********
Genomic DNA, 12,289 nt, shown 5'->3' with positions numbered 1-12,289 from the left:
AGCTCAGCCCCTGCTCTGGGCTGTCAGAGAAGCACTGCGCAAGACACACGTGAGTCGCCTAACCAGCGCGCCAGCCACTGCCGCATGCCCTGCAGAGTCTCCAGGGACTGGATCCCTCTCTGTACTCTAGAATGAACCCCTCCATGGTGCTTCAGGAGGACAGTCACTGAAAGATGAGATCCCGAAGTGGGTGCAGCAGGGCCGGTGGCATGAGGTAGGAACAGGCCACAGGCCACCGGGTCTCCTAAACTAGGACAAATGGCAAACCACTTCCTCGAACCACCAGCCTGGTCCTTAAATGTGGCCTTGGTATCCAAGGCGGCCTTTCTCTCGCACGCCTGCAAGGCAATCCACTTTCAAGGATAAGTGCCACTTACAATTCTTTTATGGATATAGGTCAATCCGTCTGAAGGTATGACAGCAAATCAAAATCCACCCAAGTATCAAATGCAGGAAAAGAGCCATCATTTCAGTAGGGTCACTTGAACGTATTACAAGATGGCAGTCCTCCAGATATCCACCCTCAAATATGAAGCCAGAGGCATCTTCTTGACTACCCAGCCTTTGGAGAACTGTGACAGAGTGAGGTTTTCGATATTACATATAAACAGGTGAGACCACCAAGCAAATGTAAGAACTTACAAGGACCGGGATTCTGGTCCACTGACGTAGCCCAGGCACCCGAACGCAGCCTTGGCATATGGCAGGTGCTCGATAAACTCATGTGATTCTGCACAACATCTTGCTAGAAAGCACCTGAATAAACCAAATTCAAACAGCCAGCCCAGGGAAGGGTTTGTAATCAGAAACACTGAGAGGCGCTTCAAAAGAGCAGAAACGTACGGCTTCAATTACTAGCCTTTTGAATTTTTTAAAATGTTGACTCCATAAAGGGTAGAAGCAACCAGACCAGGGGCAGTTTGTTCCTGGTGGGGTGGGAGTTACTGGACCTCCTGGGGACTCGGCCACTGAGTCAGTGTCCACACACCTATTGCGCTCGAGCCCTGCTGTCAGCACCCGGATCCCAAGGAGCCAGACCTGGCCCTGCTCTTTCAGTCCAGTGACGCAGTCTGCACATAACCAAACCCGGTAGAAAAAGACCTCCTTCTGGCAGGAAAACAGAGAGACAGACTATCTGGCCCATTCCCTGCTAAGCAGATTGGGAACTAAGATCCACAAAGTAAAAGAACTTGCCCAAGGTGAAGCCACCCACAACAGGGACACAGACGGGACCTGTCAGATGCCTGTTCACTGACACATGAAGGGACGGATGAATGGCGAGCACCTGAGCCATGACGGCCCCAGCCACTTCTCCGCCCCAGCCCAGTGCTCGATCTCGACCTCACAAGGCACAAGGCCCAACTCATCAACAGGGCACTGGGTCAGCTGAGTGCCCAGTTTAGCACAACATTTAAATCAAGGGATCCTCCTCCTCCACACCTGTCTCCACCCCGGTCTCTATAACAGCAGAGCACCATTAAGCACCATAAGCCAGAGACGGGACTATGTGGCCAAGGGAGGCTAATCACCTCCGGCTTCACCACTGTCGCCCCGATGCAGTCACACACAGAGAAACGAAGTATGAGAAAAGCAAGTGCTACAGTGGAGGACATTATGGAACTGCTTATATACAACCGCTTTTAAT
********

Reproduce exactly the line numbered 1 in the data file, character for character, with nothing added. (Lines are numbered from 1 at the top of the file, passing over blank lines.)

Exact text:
Genomic DNA, 12,289 nt, shown 5'->3' with positions numbered 1-12,289 from the left: